AppCheck Anti-Ransomware by Checkmal is a complementary security solution for devices running Windows designed specifically to protect the device it is running on against ransomware attacks and exploits.
Ransomware attacks come in many different forms but the bulk of them holds files on the local system ransom by encrypting them. Affected users are asked to pay a specific sum, usually in Bitcoin, to purchase the encryption password that allows them to decrypt the data.
While you may get the encryption key when you pay, there is no guarantee that this is indeed the case.
Users and administrators can protect data in several ways; regular external backups are a must, as is the use of common sense to avoid the bulk of attacks. Anti-Ransomware software runs side by side with other security solutions, usually.
AppCheck Anti-Ransomware by Korean developer Checkmal is another program that you can run on your Windows systems to protect it against forms of ransomware and exploits. The program is fully compatible with all recent 32-bit and 64-bit versions of the operating system, and available as a free and pro version.
The free version is good for home use, the pro version may be used in corporate environments as well. Good news is: the core features, that is ransomware protection and exploit protection, are supported by both versions.
Program installation is straightforward; you get to select the installation directory but that is about it as no other options are provided. You can run the program right after installation to launch the control interface.
AppCheck Anti-Ransomware works automatically after installation but you may want to check out the interface and settings on first start to make sure everything is configured correctly.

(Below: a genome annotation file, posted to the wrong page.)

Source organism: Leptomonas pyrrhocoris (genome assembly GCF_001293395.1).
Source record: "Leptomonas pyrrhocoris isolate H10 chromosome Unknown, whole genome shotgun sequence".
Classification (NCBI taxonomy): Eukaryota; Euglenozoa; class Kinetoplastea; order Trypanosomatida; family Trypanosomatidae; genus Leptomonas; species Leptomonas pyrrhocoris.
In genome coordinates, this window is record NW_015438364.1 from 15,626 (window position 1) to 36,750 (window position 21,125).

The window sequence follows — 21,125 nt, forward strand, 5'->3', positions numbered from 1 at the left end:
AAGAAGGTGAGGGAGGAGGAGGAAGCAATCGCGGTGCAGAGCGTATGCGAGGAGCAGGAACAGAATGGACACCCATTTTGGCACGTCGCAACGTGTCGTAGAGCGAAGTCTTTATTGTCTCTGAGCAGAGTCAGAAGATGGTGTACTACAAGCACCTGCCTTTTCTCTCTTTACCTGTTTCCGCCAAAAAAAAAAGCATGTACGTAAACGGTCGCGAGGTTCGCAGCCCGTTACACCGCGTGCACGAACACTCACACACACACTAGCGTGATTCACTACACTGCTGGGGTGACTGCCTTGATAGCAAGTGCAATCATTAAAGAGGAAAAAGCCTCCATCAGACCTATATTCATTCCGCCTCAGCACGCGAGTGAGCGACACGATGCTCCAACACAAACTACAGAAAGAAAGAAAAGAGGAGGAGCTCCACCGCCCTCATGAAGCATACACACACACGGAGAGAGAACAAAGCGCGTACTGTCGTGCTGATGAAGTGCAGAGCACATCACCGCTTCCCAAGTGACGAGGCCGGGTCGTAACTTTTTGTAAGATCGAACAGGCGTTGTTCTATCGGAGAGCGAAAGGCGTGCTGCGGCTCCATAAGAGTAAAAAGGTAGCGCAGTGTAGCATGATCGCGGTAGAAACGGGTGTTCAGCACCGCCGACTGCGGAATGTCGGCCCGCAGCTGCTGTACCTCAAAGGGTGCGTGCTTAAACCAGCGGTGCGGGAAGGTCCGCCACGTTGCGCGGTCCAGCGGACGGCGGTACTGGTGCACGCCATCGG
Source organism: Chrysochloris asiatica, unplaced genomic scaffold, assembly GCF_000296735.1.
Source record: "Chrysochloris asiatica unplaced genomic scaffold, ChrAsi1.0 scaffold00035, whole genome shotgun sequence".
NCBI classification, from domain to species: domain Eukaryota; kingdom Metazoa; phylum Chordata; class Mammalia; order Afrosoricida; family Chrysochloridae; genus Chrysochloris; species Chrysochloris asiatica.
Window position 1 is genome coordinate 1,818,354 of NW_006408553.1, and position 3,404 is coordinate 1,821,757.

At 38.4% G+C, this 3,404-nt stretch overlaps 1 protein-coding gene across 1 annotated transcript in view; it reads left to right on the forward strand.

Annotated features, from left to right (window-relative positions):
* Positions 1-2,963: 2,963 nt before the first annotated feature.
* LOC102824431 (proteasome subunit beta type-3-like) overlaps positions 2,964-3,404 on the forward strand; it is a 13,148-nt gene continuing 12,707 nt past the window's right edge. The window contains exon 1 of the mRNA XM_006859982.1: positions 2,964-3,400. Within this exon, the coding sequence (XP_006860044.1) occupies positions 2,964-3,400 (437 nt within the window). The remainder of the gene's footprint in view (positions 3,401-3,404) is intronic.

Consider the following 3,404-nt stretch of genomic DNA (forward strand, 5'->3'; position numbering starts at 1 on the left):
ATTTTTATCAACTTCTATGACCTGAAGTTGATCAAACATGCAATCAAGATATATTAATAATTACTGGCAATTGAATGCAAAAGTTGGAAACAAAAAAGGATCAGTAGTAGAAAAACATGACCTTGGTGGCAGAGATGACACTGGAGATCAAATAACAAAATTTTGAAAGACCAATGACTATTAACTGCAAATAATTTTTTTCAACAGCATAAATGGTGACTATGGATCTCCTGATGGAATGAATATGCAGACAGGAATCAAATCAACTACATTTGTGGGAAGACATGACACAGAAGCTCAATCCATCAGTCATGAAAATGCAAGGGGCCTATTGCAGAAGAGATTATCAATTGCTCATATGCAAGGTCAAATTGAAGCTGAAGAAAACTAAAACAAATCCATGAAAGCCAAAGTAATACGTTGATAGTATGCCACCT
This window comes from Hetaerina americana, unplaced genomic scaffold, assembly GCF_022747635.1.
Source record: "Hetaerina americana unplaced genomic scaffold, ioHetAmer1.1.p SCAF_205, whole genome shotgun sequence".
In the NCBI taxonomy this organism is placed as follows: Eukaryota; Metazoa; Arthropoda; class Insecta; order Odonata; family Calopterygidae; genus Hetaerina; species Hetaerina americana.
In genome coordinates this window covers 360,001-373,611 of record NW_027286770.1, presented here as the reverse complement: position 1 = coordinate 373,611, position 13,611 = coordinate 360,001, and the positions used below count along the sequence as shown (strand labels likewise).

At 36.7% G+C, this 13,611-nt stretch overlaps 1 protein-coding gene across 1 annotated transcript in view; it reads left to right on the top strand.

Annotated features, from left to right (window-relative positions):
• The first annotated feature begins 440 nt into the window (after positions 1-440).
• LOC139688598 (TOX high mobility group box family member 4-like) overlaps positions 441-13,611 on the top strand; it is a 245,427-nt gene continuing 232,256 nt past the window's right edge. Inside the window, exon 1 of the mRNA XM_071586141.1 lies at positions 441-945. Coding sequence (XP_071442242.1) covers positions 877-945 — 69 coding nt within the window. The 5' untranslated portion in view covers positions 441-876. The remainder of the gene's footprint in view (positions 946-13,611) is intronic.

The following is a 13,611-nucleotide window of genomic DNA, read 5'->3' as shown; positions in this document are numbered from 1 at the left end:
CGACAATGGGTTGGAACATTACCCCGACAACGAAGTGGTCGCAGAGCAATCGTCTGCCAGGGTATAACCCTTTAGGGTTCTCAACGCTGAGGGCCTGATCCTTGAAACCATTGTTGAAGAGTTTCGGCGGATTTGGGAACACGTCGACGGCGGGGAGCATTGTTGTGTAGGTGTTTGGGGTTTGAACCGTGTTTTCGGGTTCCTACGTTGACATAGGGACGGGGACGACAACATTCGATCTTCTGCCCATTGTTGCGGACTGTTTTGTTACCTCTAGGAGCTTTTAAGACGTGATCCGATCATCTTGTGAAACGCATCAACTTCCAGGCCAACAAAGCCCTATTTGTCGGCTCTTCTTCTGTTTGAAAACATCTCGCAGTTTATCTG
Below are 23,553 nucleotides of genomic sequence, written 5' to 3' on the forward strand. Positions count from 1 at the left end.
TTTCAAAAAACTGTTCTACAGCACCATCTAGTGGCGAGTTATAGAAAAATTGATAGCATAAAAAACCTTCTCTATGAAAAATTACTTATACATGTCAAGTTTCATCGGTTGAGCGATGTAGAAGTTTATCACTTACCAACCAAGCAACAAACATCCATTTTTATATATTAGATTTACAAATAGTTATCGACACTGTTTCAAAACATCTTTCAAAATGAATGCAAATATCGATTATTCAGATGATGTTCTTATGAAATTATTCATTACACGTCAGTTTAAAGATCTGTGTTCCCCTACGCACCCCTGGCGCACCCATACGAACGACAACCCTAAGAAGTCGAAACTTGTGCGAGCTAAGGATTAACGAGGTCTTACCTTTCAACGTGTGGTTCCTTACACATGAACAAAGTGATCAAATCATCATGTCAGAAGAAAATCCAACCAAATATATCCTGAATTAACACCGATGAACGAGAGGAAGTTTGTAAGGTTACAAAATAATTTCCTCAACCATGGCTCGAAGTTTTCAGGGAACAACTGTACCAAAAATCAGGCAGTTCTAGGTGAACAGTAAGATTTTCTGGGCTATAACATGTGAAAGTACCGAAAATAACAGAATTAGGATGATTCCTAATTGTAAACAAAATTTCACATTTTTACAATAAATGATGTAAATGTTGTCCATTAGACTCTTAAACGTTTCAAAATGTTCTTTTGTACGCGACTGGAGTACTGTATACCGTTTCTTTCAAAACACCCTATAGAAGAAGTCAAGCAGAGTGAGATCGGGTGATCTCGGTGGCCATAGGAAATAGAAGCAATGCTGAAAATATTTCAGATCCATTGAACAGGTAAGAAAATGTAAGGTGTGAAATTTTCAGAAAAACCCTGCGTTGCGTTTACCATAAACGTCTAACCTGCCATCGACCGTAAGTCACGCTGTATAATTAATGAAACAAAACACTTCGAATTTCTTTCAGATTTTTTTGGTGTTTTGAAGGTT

The main interface displays toggles to turn protective features on or off. Three protections are enabled in the free version, real-time protection, exploit protection, and MBR protection are enabled but network drive protection is not. The latter is one of the Pro version features that the free version lacks.
A click on the cogwheel icon in the interface opens the program options. The options are divided into tabs for easier access. Here is a quick overview of the preferences of the program:
The developer states that AppCheck Anti-Ransomware protects against more than 800 different types of ransomware using the built-in behavior engine.
The program monitors the system while running and reacts to threats it identifies immediately.
YouTube user Cruelsister ran some tests in April 2017 and AppCheck Anti-Ransomware did well in the test. While the program did not protect 100% against any ransomware thrown at the system it was running on, it did protect against many.
The user's result was that AppCheck offered good but not perfect protection against the tested ransomware threats.
A user on the Tweakbytes forum ran tests as well against different types of ransomware and concluded that he considered AppCheck Anti-Ransomware to be a "must have" as it protected against the bulk of threats.
For me, AppCheck Anti-Ransomware is a must have, even in the free version, which is available for personal use, paying not even a penny. It will dramatically improve your level of security, against the ever-evolving amount of ransomware being brought up every day.
I ran custom tests on a test machine using RanSim and other ransomware files, and results were quite good even in the free version. The free version lacks several features that improve protection further.
Pro users get access to network drive, SMB server, and removable drive protection features, Office exploit protection, and automatic remediation and backup features.
The program uses a surprisingly low amount of memory while it is running on the system. While it does use multiple processes, all of the application's processes use less than 10 Megabytes of memory while it runs in the background.
AppCheck Anti-Ransomware is a powerful yet lightweight program designed to protect Windows devices against ransomware attacks and exploits. While not perfect, it does a good job at protecting the system against threats; the developers push out new versions of the program frequently to add safeguards against new ransomware threats and exploits.
Now You: Do you use anti-ransomware software?
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